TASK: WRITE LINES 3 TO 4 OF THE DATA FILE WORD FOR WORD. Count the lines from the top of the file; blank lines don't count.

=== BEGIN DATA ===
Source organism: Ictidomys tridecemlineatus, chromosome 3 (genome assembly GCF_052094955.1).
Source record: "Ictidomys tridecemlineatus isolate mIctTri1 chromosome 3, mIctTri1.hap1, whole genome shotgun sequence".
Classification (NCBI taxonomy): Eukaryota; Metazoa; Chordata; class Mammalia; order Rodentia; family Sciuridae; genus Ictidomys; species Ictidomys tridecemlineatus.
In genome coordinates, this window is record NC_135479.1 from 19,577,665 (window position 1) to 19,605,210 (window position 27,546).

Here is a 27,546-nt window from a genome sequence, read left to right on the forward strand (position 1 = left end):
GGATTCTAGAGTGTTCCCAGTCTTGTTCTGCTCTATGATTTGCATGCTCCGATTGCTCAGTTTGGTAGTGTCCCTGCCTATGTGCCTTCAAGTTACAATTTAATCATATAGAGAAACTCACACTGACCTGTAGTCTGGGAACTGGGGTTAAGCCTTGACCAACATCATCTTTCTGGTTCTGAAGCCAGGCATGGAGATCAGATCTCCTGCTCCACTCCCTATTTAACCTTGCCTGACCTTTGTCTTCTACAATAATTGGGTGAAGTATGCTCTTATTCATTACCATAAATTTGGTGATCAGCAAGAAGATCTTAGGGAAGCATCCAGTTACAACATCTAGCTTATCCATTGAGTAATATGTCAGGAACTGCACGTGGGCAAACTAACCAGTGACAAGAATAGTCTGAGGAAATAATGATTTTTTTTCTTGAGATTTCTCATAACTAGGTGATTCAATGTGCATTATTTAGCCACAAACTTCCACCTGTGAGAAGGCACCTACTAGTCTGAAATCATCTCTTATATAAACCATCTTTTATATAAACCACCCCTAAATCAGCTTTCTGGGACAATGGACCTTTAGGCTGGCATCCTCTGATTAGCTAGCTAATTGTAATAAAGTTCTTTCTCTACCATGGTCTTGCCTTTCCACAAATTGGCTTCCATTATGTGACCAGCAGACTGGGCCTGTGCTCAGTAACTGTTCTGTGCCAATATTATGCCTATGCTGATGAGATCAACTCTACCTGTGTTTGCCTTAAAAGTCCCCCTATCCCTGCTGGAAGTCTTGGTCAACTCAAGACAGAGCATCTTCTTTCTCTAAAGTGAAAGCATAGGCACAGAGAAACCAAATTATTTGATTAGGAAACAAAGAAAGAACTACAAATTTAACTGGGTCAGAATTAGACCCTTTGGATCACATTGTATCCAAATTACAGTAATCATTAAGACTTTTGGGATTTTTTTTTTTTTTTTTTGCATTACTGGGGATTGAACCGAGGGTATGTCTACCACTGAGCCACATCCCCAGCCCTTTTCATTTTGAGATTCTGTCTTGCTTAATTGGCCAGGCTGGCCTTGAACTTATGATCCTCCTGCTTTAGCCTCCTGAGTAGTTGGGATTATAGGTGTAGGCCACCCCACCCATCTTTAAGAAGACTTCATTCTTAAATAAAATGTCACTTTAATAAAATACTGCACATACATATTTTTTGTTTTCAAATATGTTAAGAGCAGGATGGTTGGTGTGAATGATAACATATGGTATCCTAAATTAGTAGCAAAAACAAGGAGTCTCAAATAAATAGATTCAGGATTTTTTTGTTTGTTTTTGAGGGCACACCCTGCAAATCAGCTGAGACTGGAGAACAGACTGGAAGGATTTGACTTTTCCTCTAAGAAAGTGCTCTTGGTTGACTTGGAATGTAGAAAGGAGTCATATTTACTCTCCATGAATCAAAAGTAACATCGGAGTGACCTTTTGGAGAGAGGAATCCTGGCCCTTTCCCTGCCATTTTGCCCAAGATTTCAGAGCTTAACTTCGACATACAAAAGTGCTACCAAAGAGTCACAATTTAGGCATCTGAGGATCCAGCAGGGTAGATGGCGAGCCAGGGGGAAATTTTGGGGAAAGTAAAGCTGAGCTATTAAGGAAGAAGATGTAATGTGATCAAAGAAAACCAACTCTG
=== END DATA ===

Classification (NCBI taxonomy): Eukaryota; Metazoa; Chordata; class Mammalia; order Rodentia; family Sciuridae; genus Ictidomys; species Ictidomys tridecemlineatus.
In genome coordinates, this window is record NC_135479.1 from 19,577,665 (window position 1) to 19,605,210 (window position 27,546).